Putting prosthetic hands in motion
There was a time when a hand amputee would have been asked to use a hook prosthesis that had limited functions and carried a significant amount of social stigma. Today, designers are looking to build prosthetics that are not only functionally efficient, but also durable, comfortable, lightweight and aesthetically pleasing.
Here, Chetan Kale, R&D Engineer at Portescap has dicussed how standard motion solutions can meet all of these requirements in packages that also offer long battery life and low maintenance.
Prosthetic technology has developed enormously in recent years, with a hand amputee for example today being able to receive a prosthetic that will replicate a whole host of normal hand functions. Underpinning this functionality is a mechatronic system that combines high power density with optimum performance, addressing considerations for efficiency, reliability, accuracy, size, noise and overall weight.
Based on the essential prehension requirements of the given prosthetic, a 180-degree linear actuator is the start point for each of the motion elements. Such an actuator will typically comprise a motor that transfers the rotary motion to a lead screw by using a spur gear pair. The lead screw is attached to one spur gear and transfers motion to the piston which has internal threads. The piston moves forward and backward due to the screw and nut mechanism between the lead screw and the piston. This linear motion of the piston is what creates finger actuation.
There are a number of key parameters to consider within this integrated solution as they relate to the operation of the prosthetic hand. The opening and closing of the palm translate into a requirement for a number of cycles per day, and 100 to 500 cycles might be typical. Then there is the time taken to actuate the hand to grip an object – the cycle time. For high speed gripping, this cycle time might be 1-2 seconds. This in turn will imply an actuation speed (the movement of the fingers) of perhaps 12-15mm/sec. The holding force is another consideration, perhaps in the range 30-80N. And if the prosthetic is to be battery operated, the supply voltage and current must also be considered.
The linear speed of the actuator depends on the weight of the object the user is handling. Higher linear speeds allow the user to grasp objects quickly. The force and speed depend on the designer’s choice of motor, gearbox, and the size of the leadscrew used for the linear actuator.
Selection the motor/gearbox combination is no trivial task, with the designer needing to find the right balance of performance characteristics to ensure the proper holding force and linear speed necessary for grasping, while also optimising the package for the available space and the required battery life.
Electric motor selection
Motor regulation is a critical parameter of the motor which defines speed-torque characteristics. Lower motor regulation results in a more powerful motor, but it is important to remember that as torque (load) increases, speed decreases. The speed drop rate is less in the case of better motor regulation. Good motor regulation provides high power density, which leads to less power losses and better efficiency.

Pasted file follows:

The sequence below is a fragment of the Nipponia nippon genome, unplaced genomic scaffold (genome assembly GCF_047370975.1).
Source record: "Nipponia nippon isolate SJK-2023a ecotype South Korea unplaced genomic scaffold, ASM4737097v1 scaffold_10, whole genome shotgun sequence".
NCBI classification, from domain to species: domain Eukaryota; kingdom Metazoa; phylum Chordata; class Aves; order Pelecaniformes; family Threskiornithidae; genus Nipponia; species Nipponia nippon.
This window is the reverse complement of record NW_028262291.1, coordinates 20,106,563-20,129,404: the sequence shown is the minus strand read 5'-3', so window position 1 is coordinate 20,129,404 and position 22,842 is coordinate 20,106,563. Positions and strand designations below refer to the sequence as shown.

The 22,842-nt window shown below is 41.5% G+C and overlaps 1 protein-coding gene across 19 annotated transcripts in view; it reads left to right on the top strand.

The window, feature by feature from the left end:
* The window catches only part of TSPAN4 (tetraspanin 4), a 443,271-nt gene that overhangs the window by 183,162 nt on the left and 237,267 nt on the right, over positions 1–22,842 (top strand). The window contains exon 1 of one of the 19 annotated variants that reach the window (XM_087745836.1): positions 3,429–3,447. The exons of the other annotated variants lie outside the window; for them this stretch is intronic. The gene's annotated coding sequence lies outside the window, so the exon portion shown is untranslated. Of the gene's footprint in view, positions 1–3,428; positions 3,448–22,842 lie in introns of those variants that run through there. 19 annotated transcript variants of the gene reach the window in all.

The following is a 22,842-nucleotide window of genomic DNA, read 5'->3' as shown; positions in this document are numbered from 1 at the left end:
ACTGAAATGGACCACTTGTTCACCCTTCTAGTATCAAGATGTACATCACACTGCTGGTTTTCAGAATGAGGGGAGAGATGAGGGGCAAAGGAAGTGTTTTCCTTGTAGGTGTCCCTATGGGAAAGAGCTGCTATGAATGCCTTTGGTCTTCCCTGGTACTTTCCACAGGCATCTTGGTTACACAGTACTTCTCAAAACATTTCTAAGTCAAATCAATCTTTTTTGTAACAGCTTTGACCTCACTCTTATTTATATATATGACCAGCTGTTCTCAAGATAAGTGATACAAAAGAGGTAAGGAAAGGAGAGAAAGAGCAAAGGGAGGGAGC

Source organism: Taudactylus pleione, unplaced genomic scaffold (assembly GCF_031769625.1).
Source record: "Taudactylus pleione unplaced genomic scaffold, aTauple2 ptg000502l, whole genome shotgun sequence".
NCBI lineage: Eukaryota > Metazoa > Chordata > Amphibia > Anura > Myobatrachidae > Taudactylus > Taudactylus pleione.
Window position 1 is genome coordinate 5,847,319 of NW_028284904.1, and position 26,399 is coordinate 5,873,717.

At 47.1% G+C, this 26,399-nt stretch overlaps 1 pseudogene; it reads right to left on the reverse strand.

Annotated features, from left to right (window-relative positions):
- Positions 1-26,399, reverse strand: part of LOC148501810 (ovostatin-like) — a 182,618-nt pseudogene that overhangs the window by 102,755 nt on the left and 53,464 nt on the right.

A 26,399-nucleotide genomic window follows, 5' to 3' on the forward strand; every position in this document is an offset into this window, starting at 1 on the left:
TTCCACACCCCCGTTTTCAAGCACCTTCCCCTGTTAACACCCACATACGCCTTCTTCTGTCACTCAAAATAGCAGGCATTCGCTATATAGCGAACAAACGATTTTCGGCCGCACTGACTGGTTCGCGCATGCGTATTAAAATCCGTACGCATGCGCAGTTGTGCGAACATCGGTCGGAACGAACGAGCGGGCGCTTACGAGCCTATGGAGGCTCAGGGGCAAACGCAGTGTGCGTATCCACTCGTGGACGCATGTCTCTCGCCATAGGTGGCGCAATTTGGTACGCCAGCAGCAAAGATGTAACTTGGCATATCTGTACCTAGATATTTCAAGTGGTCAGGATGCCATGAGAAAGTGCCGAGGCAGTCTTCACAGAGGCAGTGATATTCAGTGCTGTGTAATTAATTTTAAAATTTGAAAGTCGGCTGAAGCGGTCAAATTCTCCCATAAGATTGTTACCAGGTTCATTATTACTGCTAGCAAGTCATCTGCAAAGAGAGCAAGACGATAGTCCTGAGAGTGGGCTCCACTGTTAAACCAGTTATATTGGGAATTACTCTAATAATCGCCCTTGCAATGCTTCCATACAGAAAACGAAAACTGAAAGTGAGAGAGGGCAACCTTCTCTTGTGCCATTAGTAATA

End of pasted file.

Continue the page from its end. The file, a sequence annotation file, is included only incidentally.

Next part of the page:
Coreless brush DC motors provide an ideal solution in prosthetic hand applications. Affording the required good motor regulation, they are also highly efficient, reliable and cost effective. A coreless brush DC motor with its incorporated gearbox operates at low noise, and offers high power density. This ensures optimum space utilisation and low weight, with the motor able to meet not only the mechanical performance criteria of the application, but also the size and portability requirements of the prosthetic. A lighter motor reduces the overall weight of prosthetic hands and which helps the user to use the prosthetic with minimum effort.
For accurate positioning and motion control, a suitable encoder is recommended for use with the motor and gearbox. Motors with integrated gearboxes and encoders enable the user to move fingers more nimbly to grasp objects. Magnetic encoders provide a high degree of accuracy that is ideal for prosthetics applications which require incredibly accurate positioning with closed loop motion feedback. The accurate position information is required so the user can grip objects like an egg with the delicate precision necessary to prevent breakage.
Optimisation of the mechatronic package for prosthetic hands is a delicate balance of different (and sometimes contradictory) performance requirements. For the designer, it can be enormously beneficial to collaborate with a motion technology supplier who can help in tailoring or customising the package to provide the best fit. With expertise in all of the technologies discussed, and the knowhow to bring them all together to provide an enhanced mechatronic package, Portescap can help bring a prosthetic application to life.